James C. Mahan, U.S. District Judge
Presently before the court is defendant Allianz Global Risks U.S. Insurance Company’s (hereinafter “defendant”) motion to strike plaintiff’s objections to reply in support of bill of costs. (Doc. # 69). Plaintiff Queensridge Towers LLC (hereinafter “plaintiff”) filed a response, (doc. # 100), and defendant filed a reply, (doc. # 101).
Plaintiff developed and owns a luxury condominium development in Las Vegas, Nevada. Plaintiff contracted with defendant for builder’s risk insurance coverage. During the policy period, plaintiff’s general contractor discovered scratches on glass windows installed at the property. Defendant hired an expert to investigate the claim, and eventually denied it on the grounds that the damage was excluded under the policy. (Doc. # 1).
On January 7, 2013, plaintiff brought a complaint against defendant in state court alleging claims for breach of contract, breach of the implied covenant of good faith and fair dealing, and violations of the Nevada Unfair Claims Practices Act. On February 6, 2013, defendant removed the case to this court on diversity grounds. (Doc. # 1).
The parties then filed cross-motions for summary judgment. (Docs. # 68, 69). On December 24, 2014, the court granted summary judgment in favor of defendant. (Doc. # 89). On January 6, 2015, defendant filed its bill of costs. (Doc. # 91). On January 20, 2015, plaintiff filed a timely objection. (Doc. # 92). Defendant then filed a reply, (doc. # 97), and plaintiff filed additional objections, (doc. # 98).
Defendant then filed the instant motion to strike plaintiff’s second set of objections.
II. Legal Standard
i. Motion to strike
Federal Rule of Civil Procedure 12(f) provides that “[t]he court may strike from a pleading an insufficient defense or any redundant, immaterial, impertinent, or scandalous matter.” Fed.R.Civ.P. 12(f). Additionally, district courts have inherent power to control their own dockets, including the power to strike items from the docket. Ready Transp., Inc. v. AAR Mfg., Inc., 627 F.3d 402, 404 (9th Cir. 2010).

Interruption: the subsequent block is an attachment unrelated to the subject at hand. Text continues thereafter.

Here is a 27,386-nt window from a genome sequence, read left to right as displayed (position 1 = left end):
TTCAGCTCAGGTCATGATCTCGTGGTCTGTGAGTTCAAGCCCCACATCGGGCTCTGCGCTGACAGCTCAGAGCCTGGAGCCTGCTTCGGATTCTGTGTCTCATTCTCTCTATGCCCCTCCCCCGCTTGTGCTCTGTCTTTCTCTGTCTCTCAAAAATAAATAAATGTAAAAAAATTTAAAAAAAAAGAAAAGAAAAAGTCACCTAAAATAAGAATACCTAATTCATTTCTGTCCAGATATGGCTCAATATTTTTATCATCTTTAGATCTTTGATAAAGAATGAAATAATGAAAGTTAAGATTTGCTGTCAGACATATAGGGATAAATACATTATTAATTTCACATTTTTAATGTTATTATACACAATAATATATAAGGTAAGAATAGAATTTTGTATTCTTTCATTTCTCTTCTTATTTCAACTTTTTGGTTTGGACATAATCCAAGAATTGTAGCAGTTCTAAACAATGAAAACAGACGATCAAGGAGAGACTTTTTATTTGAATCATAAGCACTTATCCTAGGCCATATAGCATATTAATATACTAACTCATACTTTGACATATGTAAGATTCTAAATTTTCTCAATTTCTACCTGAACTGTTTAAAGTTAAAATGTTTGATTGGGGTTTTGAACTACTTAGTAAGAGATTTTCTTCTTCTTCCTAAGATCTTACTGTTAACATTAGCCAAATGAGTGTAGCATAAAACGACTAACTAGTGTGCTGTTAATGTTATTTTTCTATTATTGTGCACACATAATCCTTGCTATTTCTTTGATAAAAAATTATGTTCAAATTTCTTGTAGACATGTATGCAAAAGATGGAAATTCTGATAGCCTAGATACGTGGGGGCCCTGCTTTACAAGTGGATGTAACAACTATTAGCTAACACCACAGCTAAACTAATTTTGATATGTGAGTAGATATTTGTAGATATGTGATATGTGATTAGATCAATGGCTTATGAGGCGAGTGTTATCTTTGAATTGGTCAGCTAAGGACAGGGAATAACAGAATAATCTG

ii. Bill of costs
Federal Rule of Civil Procedure 54(d)(1) states that “costs – other than attorney’s fees – should be allowed to the prevailing party.” Fed.R.Civ.P. 54(d)(1). “Rule 54(d) creates a presumption for awarding costs to prevailing parties; the losing party must show why costs should not be awarded.” Save Our Valley v. Sound Transit, 335 F.3d 932, 944-45 (9th Cir. 2003). However, “[t]he party seeking costs bears the burden of proving the amount of compensable costs.” Slaughter v. Uponor, Inc., No. 2:08-cv-01223-RCJ-GWF, 2010 WL 3781800, at *2 (D. Nev. Sept. 20, 2010).
“A prevailing party who claims such costs shall serve and file a bill of costs and disbursements on the form provided by the Clerk no later than fourteen (14) days after the date of entry of the judgment or decree.” LR 54-1(a). Local Rule 54-1(c) provides that “[t]he Clerk shall tax the costs not later than fourteen (14) days after the filing of objections or when the time within which such objections may be filed has passed.” LR 54-1(c). . . . . . .
“Any objections to a bill of costs shall be filed and served no later than fourteen (14) days after service of the bill of costs.” LR 54-13. “If an objection to a cost bill is filed, the cost bill shall be treated as a motion and the objection shall be treated as a response thereto.” LR 54-13(b)(3). “A party may obtain review of the Clerk’s taxation of costs ...